Battleland

Afghanistan’s Training Wheels

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If all U.S. combat troops are going to leave Afghanistan by January 1, 2015, it makes sense that they back away from Afghanistan’s front lines before New Year’s Eve, 2014. Think of it as the dimmer on your dining room light – slowly turn it down instead of plunging from full light to darkness.

Defense Secretary Leon Panetta’s declaration Wednesday that the U.S. will leave its combat role in Afghanistan sometime next year in favor of a more hands-off “advise-and-assist” mission shouldn’t come as much of a surprise. It happened in Iraq, and it’s part of an orderly withdrawal.

It’s reassuring to the local military force to have the U.S. military on call in the final year or so of their presence. That way, the locals can conduct military operations knowing that if they screw up, help – in the form of the U.S. military – is a radio call away. The U.S. has some 89,000 troops in Afghanistan, and that total will drop to 68,000 by election day in November.

Panetta’s timing might have been better: even though it’s old new, reports that the Afghan Taliban are simply waiting for the U.S. and its allies to withdraw before they can resume their offensive was a predictable kick in the teeth. But a politician has to balance that against the cheers that will sound if President Obama can declare, as he seeks re-election, that the two wars he inherited are in their final chapter, at least as far as Americans are concerned.

Panetta expressed optimism to reporters aboard his plane as he headed to a NATO session in Brussels:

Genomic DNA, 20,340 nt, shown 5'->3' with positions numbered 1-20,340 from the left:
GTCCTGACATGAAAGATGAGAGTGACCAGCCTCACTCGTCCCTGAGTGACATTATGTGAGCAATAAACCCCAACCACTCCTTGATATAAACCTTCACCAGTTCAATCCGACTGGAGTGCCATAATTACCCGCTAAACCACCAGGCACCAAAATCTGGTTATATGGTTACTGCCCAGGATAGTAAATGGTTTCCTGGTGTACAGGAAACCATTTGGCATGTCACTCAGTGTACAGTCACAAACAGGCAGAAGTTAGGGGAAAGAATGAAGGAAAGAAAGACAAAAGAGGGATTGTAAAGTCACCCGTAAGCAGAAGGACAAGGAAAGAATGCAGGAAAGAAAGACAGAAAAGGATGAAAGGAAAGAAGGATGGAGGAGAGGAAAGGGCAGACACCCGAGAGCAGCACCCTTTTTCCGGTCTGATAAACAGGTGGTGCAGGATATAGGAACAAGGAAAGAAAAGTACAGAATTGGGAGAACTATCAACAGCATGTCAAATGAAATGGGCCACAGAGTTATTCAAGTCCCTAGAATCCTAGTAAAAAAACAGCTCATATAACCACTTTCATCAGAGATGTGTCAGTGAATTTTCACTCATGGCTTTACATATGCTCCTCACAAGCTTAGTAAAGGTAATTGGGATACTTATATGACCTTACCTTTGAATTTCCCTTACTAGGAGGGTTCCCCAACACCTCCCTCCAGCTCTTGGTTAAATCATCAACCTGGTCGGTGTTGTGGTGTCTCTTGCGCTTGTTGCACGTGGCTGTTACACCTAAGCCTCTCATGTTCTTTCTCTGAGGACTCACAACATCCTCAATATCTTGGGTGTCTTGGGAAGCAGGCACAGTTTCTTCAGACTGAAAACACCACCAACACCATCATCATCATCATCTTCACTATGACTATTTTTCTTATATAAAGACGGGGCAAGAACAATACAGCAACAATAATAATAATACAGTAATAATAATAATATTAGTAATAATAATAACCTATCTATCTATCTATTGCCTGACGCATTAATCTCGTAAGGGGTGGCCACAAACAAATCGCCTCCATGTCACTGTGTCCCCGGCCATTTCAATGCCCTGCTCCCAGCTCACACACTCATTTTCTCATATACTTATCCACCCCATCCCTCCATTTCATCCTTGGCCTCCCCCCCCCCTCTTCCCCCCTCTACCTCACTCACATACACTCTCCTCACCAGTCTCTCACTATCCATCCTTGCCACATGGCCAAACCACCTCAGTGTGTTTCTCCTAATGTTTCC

We have weakened the Taliban. We’ve made good progress in going after them. The level of violence is down. It continues to be down. And you know, admittedly, these are the winter months, but at the same time…security is clearly improving in all of those areas. A lot of it is due to the Afghan armed forces, the army. They’re doing much better operationally, and we continue to try to train and improve them in that capability.

The bottom line, in both Afghanistan and Iraq, is clear: nearly 7,000 American lives is a sufficient investment for this nation to make. Obama’s allies will cheer Panetta’s announcement, while his foes will accuse him of cutting and running. “Secretary Panetta’s statement today sends the wrong message at the wrong time to both our friends and our enemies in the Afghan conflict,” Senator Joseph Lieberman, I-Conn., said.

Both sides have merit. But, in history’s rearview mirror, there are tens of thousands of American families who wish that LBJ had the guts to do, in 1966, what Obama is doing in 2012.

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